The lawyer of a Queenstown man charged with felling 110 native trees in a Kaiteriteri reserve has accused the man's landscaper of going "beyond her brief" and being in charge of illegal tree removal.
Michael John Davies, an Arrowtown resident whose family is worth $90 million, has pleaded not guilty to two charges under the Reserves Act and the Resource Management Act for employing an arborist to cut down trees on a reserve on a Stephens Bay headland managed by the Tasman District Council.
His trial in the Environment Court at Nelson began on Monday with his arborist, Simon Carney, pleading guilty to one charge of contravening section 9 (3) of the Resource Management Act by cutting down trees.
Landscaper Christopher Donald, of Great Southern Landscapes, has also been charged with cutting down trees under the Reserves Act, with his case also remanded until Friday. He has not entered a plea.
The Tasman District Council has laid the charges.
Yesterday the council's lawyer Julian Ironside called landscaper Lynley Bird as a witness. Mrs Bird was employed by Mr Davies to plan and complete the work on their holiday home.
She said she first met Mr Davies in September 2011, and during the next several months developed plans for their property.
His wife, Bridget Davies, wanted to remove an acacia tree, kanuka trees which were in poor health, and gorse and bracken, and Mrs Bird suggested they employ an arborist for work out of her league.
She found Mr Carney's business in the Yellow Pages, and arranged for him to take on the tree-felling work after checking whether the Davies approved of the choice.
She acted as the intermediary for Mr Davies, passing on Mr Carney's invoices once the work was completed.
She and Mr Carney met with Mr and Mrs Davies, as well as a builder they had employed, on February 3 to discuss the work that was to be done on the property.
Work started on the Stephens Bay side of the property on February 27. She recalled working on the top of the bank while others worked below her on the side closest to the reserve, which she assumed was close to the boundary.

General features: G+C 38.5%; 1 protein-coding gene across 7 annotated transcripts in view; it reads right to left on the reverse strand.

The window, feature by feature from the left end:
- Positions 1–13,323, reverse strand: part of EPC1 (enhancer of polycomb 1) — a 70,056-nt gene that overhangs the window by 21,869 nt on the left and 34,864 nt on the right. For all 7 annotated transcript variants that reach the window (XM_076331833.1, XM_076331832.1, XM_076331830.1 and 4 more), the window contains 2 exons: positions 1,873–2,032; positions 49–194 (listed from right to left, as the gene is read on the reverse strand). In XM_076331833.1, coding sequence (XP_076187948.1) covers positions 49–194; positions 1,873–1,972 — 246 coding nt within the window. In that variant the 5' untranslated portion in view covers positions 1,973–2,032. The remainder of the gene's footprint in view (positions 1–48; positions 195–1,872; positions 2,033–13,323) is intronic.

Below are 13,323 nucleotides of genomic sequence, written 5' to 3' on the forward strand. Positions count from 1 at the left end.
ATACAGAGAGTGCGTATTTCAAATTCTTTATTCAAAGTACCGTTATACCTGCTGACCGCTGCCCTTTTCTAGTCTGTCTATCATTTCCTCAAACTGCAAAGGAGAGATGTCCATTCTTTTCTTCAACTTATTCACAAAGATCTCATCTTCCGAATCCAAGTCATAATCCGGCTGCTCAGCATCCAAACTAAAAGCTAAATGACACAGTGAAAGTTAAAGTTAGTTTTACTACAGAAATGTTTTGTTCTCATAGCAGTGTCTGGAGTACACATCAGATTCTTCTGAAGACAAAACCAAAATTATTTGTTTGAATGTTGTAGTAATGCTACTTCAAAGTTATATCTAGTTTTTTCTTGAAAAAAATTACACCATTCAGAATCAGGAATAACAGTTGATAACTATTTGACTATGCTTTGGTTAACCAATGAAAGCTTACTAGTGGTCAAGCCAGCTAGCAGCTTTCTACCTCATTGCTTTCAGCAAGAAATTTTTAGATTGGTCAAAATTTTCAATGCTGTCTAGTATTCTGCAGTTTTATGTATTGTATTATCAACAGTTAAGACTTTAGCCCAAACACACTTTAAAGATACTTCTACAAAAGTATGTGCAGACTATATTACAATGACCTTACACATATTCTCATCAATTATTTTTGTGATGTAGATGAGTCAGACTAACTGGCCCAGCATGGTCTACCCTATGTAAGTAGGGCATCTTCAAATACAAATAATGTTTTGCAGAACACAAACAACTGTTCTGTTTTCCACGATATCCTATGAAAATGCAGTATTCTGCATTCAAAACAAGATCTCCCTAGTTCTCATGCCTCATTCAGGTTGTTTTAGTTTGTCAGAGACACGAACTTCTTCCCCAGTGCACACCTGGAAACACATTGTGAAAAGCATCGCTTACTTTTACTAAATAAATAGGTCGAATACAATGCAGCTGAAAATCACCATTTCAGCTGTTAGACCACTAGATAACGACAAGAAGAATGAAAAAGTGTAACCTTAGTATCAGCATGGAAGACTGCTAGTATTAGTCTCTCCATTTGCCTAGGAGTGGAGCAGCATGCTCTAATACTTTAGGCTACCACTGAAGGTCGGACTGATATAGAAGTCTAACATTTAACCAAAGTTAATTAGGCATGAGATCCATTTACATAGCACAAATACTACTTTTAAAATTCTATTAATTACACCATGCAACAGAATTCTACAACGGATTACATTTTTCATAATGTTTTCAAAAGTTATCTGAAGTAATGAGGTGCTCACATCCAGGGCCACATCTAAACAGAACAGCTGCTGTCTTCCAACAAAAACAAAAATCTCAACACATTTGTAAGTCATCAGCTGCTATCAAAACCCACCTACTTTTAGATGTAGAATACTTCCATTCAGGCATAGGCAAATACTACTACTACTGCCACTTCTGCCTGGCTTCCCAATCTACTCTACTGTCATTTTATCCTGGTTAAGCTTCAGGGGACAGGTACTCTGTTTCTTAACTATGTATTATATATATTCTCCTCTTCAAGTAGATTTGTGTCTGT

She said she was on-site mainly because her four-wheel drive vehicle had been needed to act as an anchor for a wood-chipper belonging to Mr Donald.
She had emailed Mr and Mrs Davies several times following the tree-felling. They had been happy with her work and at no stage expressed anger or disappointment over the tree-felling in the reserve. They also never asked her why the tree-felling had occurred.
Under cross-examination from Mr Davies' lawyer, Nigel McFadden, Mrs Bird said Mrs Davies was the one who did most of the organisation regarding the planting, and that Mr Davies made no specific requests in regards to the work.
Mr McFadden said Mr Carney had made a statement suggesting she was in charge of the work on the day, and asked her whether this was the case.
She said Mr Carney, who had been at the earlier meeting to discuss the landscaping, was responsible for his own work, and she was not sure why he had made that statement: "He heard as much instruction as I did."
Mr McFadden said it was disingenuous of her to assume that work taking place down the bank on the Stephens Bay side was within the boundary, when she had seen and created drawings that showed where the boundaries were.
Mr McFadden said she had taken it upon herself to extend her brief. She replied that she did not agree.
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